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Butterworth, John

Date and place of birth:
c 1761, place unknown
Date and place of death:
c 1807
(fl) 1790-1800
Known places of work:
Known techniques:
Painted on card
Known materials:


A very fine profilist from an artistic family, John Butterworth had a decade of relatively great success at the end of the eighteenth century. Today his work is regarded as excellent examples of turn-of-the-century style.

Known to have had at least five siblings, John Butterworth appears to have been from the second of three generations of a family of Butterworth classed as ‘Ingravers’, living at Kirkgate, Leeds. Another Butterworth, William, who was also a painter and who etched onto glass, was in business with John. The decade of John’s success as a profilist seems to have been followed by a return the family craft of engraving.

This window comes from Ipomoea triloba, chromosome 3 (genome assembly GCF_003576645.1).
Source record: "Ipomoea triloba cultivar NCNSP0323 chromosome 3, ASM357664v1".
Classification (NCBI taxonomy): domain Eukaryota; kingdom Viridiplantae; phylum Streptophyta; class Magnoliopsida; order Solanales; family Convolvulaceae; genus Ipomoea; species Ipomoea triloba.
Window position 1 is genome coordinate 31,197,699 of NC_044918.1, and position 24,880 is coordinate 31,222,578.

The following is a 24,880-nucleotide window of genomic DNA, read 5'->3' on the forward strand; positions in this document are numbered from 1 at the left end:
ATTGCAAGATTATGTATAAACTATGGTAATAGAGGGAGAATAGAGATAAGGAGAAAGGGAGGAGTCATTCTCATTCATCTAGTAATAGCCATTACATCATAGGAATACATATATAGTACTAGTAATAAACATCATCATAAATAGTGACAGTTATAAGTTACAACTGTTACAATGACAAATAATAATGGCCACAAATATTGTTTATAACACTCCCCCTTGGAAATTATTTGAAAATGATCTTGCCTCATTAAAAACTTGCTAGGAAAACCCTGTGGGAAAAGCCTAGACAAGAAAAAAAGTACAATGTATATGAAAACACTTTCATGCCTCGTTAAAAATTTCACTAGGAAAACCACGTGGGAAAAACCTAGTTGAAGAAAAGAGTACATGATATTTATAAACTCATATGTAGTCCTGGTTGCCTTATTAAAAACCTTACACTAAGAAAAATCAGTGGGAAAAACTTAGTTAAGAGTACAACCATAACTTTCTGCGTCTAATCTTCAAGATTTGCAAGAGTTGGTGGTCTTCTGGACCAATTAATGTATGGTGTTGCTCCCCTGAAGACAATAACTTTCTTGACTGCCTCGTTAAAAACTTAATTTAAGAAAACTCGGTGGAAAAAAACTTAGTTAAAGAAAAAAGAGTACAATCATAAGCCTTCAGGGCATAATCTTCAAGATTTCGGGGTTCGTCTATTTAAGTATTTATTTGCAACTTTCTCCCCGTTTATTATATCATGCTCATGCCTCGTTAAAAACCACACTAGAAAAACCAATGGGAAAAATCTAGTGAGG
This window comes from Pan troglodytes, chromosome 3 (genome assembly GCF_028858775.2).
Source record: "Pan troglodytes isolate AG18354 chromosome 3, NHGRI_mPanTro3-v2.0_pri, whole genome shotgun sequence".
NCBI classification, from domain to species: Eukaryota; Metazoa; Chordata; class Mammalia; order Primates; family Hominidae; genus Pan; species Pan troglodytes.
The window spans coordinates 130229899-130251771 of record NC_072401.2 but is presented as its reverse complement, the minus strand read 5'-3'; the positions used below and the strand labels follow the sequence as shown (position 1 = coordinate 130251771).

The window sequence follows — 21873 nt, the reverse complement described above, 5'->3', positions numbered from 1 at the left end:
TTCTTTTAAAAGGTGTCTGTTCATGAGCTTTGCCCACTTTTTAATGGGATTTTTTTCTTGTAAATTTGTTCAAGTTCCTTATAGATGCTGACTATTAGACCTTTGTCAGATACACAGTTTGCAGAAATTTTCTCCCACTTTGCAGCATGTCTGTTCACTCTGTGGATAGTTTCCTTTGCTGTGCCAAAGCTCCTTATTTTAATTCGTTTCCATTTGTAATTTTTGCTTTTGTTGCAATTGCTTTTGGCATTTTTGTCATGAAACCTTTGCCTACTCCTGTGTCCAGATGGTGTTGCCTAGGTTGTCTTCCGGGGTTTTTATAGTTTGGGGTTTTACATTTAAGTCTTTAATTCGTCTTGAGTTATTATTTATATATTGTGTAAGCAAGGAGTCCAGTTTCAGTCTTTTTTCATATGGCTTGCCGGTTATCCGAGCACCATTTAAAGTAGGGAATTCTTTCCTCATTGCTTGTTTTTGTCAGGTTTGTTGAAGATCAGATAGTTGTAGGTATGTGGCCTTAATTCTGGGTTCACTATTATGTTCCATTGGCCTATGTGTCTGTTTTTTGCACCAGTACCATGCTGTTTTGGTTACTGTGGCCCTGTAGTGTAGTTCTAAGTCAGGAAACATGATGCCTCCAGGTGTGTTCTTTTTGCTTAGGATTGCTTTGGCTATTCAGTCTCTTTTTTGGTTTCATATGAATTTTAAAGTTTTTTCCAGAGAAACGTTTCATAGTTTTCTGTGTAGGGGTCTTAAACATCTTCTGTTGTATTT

The most characteristic sign of a Butterworth profile is usually to be found in the arm area of a sitter. In order to show the termination of an arm he usually puts a nick – or sometimes two – at the base of a silhouette. He also preferred to use dark gray pigment to highlight the detail in clothes and hair. Another feature of Butterworth’s work is the use of a thin needle on dead black pigment for costume detail and, often, for hair styling. So fine is this detail that it can usually only be picked up by use of a magnifying glass. This technique is also used for profiles executed on glass, on which it can be more clearly seen.

Additional research about John Butterworth:

Source: McKechnie (Author of, British Silhouette Artists and their Work 1760-1860)

Butterworth, John (McKechnie Section 2)
Butterworth, John (McKechnie Section 3)
Butterworth, John (McKechnie Section 5)

Gallery Silhouettes

Front of silhouette, in frame, with woman looking left, wearing a hat with ribbon.